When someone quits or is fired, managers will first decide ifthey can eliminate the job, or combine it with another position. If they decide a new person is needed, they will first look inside their organization for someone to fill the role. If that does not work, they’ll likely ask employees for referrals and if that does not work, they may opt to run an advertisement through HR, or hire a headhunter-depending on the level of the postion that needs to be filled (Executive, mid-management, entry level, non-management professional etc. ).

In all of these cases, jobs remain hidden to the outside world for weeks if not months. Hence the term hidden job market.”

The only way for you to access the hidden job market successfully is to reach out to hiring managers directly before they opt to go the advertising or HR route. The hidden job market is your private laboratory to test the best methods for finding your dream job. Let me repeat this: The hidden job market is your private laboratory to test the best methods for finding your dream job!

Job Search Strategy 101: Do Targeted Research

One quick way to discover new opportunities is by doing structured search engine queries. And it’s fairly easy to do. Here’s how to do targeted research, in two easy steps:

Step #1 Develop a list of companies you want to work for

Here’s how you build that list. Before you start, you have to answer two questions: What job do you want? and Where do you want to do it? Tip: Use the Advanced Search option on Google.com.

Now, if you spend a few minutes experimenting with different combinations of search terms, you should turn up a nice list of potential employers who can hire you – your own private “hidden” job market.

Now, it’s on to …

Step #2 Find People Who Can Hire You

Once you have a target list of companies, you need to find out who the people are in those companies that can actually hire you.  A courageous job seeker would pick up the telephone, call and ask.

And for those you who may not be so inclined, here’s another way to get the names of hiring authorities.

Visit each company’s web site and look for names of people who can say yes. Who are you looking for? Executives, not human resource people – the latter group can only say NO … unless you’re another human resources professional. If you’re lucky, every corporate web site will identify its senior executives, including names, titles, phone numbers, career summaries and sometimes email and photos!  Web information should be up-to-date, but I would still call the receptionist to confirm it.

Once you have the name of the person one rung up the ladder from the job you want, you need to process their name through Google again.

This will produce a list of press releases, and news articles in which they are mentioned, as well as conferences they’ve attended. Read an article or two and clip something memorable to use in your Value Proposition letter (my clients know that I don’t call them cover letters), in which you demonstrate your knowledge of the person, the company, and how you can help both.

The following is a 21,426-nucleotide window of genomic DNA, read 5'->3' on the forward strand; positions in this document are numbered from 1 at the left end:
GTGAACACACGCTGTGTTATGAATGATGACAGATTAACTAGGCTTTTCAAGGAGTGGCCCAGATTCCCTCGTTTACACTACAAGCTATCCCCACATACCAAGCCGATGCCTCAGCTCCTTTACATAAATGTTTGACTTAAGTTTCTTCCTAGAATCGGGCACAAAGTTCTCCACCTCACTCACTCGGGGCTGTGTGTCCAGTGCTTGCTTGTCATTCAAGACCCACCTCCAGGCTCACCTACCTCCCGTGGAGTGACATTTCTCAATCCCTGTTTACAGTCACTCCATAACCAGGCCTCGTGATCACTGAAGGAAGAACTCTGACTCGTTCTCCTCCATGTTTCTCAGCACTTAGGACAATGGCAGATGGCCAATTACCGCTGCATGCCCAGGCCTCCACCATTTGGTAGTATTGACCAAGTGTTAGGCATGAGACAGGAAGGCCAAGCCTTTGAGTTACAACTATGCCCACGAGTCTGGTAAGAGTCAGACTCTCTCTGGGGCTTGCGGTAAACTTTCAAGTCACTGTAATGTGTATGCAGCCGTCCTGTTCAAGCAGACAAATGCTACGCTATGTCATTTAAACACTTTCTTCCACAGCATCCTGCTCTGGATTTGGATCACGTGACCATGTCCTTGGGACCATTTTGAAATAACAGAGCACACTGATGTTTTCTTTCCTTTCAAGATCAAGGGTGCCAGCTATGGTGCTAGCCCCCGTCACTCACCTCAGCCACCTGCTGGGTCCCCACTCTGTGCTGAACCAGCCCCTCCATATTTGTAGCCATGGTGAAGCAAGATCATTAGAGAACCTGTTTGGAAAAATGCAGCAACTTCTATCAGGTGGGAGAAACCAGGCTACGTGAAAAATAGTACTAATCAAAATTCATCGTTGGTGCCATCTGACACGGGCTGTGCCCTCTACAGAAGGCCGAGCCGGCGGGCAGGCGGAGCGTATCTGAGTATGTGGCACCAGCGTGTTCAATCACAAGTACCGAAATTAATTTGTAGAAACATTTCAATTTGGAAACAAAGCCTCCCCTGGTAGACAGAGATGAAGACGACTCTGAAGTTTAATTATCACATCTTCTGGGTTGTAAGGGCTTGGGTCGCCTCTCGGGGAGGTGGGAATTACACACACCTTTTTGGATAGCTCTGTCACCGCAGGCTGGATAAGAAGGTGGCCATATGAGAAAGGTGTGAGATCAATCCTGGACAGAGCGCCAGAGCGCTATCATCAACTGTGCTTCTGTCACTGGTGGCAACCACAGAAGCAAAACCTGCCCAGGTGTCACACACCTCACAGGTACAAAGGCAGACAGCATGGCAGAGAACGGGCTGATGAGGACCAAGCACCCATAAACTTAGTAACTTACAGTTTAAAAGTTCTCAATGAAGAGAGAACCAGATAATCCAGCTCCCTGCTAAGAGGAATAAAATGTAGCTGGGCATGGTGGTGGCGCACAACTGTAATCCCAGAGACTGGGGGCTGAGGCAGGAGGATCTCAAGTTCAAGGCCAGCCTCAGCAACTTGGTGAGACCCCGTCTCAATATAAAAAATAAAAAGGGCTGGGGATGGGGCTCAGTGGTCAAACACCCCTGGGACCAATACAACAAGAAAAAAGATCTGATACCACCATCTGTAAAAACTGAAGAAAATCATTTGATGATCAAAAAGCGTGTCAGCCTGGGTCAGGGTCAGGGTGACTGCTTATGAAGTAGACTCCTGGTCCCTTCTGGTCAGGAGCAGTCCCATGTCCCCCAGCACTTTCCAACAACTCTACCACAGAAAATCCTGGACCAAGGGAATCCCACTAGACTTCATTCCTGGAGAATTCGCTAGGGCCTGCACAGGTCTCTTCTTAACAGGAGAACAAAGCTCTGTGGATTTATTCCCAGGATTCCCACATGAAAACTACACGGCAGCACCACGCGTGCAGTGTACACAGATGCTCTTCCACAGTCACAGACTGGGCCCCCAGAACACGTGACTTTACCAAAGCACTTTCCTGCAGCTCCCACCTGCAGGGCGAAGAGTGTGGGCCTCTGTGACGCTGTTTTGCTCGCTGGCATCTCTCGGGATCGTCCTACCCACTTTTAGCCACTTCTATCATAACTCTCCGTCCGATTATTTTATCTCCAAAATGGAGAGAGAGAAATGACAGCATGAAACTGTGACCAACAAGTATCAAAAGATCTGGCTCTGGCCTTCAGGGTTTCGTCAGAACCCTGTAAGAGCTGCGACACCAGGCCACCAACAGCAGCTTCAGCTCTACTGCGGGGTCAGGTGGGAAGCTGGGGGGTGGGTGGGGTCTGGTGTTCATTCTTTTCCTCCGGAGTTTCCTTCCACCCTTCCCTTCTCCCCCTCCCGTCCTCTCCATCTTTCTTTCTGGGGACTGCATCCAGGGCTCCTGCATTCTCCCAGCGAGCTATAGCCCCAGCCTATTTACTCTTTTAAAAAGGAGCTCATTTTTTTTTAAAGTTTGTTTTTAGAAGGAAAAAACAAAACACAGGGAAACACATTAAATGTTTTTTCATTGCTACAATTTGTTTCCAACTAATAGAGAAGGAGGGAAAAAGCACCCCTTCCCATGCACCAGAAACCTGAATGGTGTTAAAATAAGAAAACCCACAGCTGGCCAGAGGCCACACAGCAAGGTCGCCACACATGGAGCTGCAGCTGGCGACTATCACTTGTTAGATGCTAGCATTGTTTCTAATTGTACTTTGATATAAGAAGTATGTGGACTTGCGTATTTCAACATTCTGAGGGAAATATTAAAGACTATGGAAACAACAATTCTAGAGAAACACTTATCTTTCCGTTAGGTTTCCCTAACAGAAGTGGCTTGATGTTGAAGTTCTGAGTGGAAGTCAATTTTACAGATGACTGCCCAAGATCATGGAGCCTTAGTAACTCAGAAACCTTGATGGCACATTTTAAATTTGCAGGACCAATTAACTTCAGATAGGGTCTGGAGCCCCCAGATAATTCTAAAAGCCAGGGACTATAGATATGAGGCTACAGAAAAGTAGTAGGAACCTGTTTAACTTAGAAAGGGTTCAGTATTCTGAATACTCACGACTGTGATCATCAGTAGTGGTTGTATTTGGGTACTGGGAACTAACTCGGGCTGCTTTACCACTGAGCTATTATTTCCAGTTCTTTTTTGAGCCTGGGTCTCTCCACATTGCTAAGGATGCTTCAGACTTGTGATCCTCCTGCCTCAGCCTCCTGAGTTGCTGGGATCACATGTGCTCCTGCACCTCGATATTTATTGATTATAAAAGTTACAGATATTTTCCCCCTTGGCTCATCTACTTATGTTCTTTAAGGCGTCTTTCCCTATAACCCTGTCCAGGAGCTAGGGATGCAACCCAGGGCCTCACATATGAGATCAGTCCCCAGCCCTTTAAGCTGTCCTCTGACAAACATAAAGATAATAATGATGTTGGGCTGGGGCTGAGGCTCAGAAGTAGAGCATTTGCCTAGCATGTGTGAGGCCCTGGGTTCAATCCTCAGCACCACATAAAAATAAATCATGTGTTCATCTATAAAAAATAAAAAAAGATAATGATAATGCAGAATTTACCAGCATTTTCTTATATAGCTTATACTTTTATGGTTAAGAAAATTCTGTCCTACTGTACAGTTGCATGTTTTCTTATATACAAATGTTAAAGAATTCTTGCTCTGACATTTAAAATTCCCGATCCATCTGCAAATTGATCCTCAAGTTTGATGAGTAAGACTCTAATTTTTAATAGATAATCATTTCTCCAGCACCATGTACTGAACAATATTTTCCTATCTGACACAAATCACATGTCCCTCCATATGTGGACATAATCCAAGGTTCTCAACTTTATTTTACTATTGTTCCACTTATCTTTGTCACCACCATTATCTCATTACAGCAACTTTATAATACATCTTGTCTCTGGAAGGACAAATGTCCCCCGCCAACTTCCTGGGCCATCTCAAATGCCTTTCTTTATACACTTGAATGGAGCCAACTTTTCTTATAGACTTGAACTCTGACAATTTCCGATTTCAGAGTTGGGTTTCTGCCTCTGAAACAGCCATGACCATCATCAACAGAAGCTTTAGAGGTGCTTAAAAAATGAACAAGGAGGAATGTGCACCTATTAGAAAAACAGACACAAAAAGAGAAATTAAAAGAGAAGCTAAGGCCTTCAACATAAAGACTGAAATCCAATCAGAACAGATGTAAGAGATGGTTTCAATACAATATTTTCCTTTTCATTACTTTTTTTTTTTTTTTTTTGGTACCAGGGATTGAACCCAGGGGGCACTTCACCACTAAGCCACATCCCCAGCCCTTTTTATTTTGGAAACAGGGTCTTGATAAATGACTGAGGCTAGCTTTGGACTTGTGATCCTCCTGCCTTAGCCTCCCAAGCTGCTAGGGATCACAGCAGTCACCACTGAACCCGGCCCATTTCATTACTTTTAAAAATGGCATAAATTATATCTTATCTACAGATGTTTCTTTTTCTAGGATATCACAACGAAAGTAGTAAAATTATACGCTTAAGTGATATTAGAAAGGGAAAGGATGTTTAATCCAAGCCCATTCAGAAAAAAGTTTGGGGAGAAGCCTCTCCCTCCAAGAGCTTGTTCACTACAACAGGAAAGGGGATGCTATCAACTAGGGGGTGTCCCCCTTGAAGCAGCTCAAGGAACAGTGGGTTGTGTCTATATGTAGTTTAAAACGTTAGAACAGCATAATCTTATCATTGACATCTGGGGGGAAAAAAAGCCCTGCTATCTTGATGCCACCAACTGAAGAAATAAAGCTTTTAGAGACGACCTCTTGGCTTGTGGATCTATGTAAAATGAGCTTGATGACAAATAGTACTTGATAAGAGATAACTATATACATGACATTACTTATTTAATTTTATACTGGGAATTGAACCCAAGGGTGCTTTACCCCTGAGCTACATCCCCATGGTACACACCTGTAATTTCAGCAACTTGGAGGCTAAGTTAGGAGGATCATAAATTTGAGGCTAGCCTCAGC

When you send your value proposition letter, you can to write. “I read your article in … about … which prompted me to write.” Very powerful, and a great way to get interviews.

A word of caution though, these strategies only work if you know you’ve got a stellar career marketing kit that truly conveys your strengths/skills and achievements. If this isn’t in your tool kit before embarking on your job search, then what I’ve shared above will only be futile, as you’ve only got ONE SHOT to impress a decision-maker/hiring manager.

If you’d like to dive deeper and start charting your course to the path of success, just register on the link located at the top of this page now, to gain access to your  FREE eCourse complete with handout now.

You are more than welcome to share this article. When you do, please include this complete blurb below with it:

“Would you like to learn how to quickly and easily get more interviews, shorten your job search and increase your salary? Check out this website www.leezabyers.com for free articles, free resources and to check your Career Conqueror Quotient (CCQ). Leeza Byers is a Job-Search Strategy Coach, Author, Motivational Speaker, Internationally Certified Career Management Coach, and an Award-Winning Internationally Certified Resume Writer.”

Leeza Byers, who’s also known as “The Rapid Employment Expert,” is the creator of the COURAGEOUS JOB SEEKER SUCCESS BOOT CAMP™ which gets job seekers employed in 5-8 weeks (some even do it in 3 weeks); which is less than half the national average of 39-54 weeks it takes to find a new job in today’s tough job market.

Want to make your next teleseminar or live event dynamic, memorable and inspiring? Contact Leeza at: Info@LeezaByers.com to find out how!

Leeza Byers, The Rapid Employment Expert | Info@LeezaByers.com |

Ph: 1-888-321- GET HIRED (4384)